Signs and Narrative in Art: A R Penck – Research

I recently discovered the ArtRabbit app, which tells you about art events and exhibitions in your area. I was excited to get involved in more live art happenings, and a view into the art world outside Brookes. On here, I saw a half-day conference (free for students to attend) at the Ashmolean in Oxford related to their exhibition on A R Penck, and decided I would go along.

Curator Lena Fritsch gives us a mini tour of the A R Penck exhibition at the Ashmolean after the various talks, in front of the Edinburgh (Northern Darkness III) mural.

A R Penck was one of several pseudonyms for Ralf Winkler, which he first used in the 1960s to elude the authorities in communist East Germany (GDR), which has stuck. Self-taught, following an apprenticeship in advertising, he looked to masters such as Matisse and Picasso, prehistoric cultures, as well as popular culture comics and scifi to influence his work and style. He moved to the West in the 1980s, and lived in London for some time.

Shaped by the subversion of his early work (having to operate in secret with scant materials, smuggling his work to the West), his use of symbolism and repeated motifs is of particular interest to me, as is the fact that his work sought to communicate socially relevant narratives.

This exhibition focused on the development of his ‘Standart’ stick figures, which were used expressively as well as to form signs relating to the concept of man and social power systems. Often the Standart took on the form of a hunter, to play on the primal urges and timeless aggression of humans. Below we can see his exploration of this form expressively through various media (pencil sketch, printmaking, sculpture, paint and ink)

I think for me the more interesting executions here are the print and the painting, with the flat layering of colour accentuating this flat essentialised form that we still recognise as human.

I appreciated understanding a little more of the narrative within the Edinburgh mural from the curator Lena Fritsch, though I think a much lengthier talk would be needed to grasp all elements of this large scale work fully. She drew our attention to the elements featured which captured something of the zeitgeist from 1987 (when the painting was created on-site at the Fruit Market Gallery in Edinburgh). The middle image above shows two standarts (each holding a different letter) coming together – symbolising the softening of the cold war, with American and Russian interests meeting to discuss disarmament during this time.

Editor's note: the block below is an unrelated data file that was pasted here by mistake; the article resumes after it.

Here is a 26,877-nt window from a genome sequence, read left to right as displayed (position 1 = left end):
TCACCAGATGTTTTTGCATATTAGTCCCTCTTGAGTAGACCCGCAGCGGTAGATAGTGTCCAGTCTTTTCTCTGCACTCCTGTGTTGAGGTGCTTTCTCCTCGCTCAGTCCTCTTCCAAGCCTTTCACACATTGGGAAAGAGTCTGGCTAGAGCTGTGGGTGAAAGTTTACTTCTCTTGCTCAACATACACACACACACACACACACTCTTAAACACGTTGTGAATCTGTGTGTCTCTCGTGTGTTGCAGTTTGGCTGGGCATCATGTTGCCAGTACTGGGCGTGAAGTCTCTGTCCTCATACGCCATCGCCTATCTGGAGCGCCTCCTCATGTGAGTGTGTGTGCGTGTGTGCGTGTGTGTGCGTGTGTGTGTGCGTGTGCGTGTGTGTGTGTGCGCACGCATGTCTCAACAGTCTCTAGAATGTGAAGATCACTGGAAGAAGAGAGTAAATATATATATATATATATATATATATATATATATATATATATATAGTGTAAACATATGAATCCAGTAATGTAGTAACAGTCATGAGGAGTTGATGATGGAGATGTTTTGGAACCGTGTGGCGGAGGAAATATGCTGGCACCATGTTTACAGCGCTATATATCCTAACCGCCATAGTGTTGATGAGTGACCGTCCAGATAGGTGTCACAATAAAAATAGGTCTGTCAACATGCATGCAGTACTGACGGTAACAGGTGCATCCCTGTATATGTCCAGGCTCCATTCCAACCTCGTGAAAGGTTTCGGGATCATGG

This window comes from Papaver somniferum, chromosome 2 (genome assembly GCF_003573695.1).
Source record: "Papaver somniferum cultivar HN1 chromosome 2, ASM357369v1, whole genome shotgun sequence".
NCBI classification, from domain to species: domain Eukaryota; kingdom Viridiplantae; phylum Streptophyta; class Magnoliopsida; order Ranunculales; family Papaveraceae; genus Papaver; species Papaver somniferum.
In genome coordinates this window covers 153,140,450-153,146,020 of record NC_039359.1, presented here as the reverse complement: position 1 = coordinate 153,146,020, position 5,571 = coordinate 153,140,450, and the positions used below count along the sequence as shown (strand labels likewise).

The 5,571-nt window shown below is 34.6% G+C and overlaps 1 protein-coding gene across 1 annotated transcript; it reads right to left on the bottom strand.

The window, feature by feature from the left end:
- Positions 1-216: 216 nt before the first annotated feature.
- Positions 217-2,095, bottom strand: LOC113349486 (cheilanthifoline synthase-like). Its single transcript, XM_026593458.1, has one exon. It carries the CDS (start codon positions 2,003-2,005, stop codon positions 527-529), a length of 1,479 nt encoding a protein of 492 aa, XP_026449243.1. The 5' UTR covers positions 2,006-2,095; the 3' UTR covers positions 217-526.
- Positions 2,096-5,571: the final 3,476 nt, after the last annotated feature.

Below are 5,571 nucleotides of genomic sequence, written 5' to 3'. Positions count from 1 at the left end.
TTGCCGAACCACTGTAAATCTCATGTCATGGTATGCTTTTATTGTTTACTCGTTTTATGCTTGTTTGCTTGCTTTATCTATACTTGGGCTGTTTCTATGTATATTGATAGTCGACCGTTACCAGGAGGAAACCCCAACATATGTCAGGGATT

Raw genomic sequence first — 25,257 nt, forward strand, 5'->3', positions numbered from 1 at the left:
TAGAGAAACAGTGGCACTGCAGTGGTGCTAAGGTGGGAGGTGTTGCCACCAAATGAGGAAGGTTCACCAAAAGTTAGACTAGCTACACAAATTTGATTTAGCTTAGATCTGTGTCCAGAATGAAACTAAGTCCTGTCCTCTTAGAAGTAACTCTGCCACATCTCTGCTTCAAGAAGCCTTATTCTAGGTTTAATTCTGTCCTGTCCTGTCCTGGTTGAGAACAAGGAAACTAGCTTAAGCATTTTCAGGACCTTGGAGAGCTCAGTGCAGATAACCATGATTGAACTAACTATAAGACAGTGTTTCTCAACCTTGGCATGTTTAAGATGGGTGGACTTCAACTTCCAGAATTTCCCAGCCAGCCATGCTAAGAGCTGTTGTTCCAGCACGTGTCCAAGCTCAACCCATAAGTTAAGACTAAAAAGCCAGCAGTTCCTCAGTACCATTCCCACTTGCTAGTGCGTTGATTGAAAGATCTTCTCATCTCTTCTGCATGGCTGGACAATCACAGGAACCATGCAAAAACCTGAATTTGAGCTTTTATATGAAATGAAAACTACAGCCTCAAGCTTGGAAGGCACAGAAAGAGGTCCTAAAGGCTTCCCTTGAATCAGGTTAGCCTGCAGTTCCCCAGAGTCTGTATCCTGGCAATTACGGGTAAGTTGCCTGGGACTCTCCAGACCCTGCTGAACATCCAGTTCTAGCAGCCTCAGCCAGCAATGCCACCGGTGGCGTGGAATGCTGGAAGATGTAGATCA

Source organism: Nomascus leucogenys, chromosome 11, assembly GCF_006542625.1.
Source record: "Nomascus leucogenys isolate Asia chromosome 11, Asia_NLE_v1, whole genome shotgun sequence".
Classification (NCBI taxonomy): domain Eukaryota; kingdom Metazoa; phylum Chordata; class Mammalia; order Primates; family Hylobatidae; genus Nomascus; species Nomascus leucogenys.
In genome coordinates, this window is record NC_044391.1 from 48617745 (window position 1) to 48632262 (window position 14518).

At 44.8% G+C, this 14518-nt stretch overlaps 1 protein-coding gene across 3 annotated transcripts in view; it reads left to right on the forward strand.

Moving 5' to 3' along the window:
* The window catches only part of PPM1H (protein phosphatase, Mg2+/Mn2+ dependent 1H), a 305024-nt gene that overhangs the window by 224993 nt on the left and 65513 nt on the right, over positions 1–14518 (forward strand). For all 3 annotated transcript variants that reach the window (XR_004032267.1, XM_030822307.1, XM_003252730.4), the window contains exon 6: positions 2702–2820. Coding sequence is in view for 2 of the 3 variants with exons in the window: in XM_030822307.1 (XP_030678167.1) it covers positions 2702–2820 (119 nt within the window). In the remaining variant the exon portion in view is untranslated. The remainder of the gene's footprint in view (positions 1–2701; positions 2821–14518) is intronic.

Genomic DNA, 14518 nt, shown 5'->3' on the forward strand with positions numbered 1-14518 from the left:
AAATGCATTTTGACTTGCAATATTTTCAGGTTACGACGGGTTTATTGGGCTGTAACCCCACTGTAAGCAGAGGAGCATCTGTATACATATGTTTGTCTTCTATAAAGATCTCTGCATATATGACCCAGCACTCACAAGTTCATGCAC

The right hand figure sees a hunter, a dynamic figure covering much of the space, carrying a spear in two hands and a wheel in another (symbolising change/time?). He is breaking about a shape that hangs above the two conciliatory figures, with another letter falling out from it – perhaps to show the new phase coming?

The left hand detail was not mentioned specifically in the talk, but to me appears like figures falling out of a dinghy/life raft – perhaps a warning that this is yet still potentially unstable times?

I think in pictures before I think in speech. Before thinking in pictures I think in abstract motions. The content of such motions is abstract gesture. Such abstract gestures are what interest me.

A. R. Penck as quoted in the Ashmolean exhibition notes

I enjoyed his more abstract work, though I think it was most successful when working with a limited colour palette of only one or two, to help focus be drawn more to the gestural quality. I had not previously come across the art term ‘neo-expressionist’ but this is how his work has been described.

Henry Moore Gardens/studios – Research pt 3

Finally, I enjoyed on my visit attending the exhibition of his drawings, to see how these had a changing role in his creative practice through his career, which lasted 7 decades. The exhibition was organised chronologically by decade, starting in the 1920s with his life drawings, and finishing with the works he produced towards the end of his life. It was interesting to note that it was in light of his drawings in the Second World War that his career really took off, despite this not being what he is best known for today. (Pictures below are taken from a book as no photography was allowed in the exhibition)

In the 1930s he began developing his own individual style and used drawing as a tool for developing ideas for his sculptures.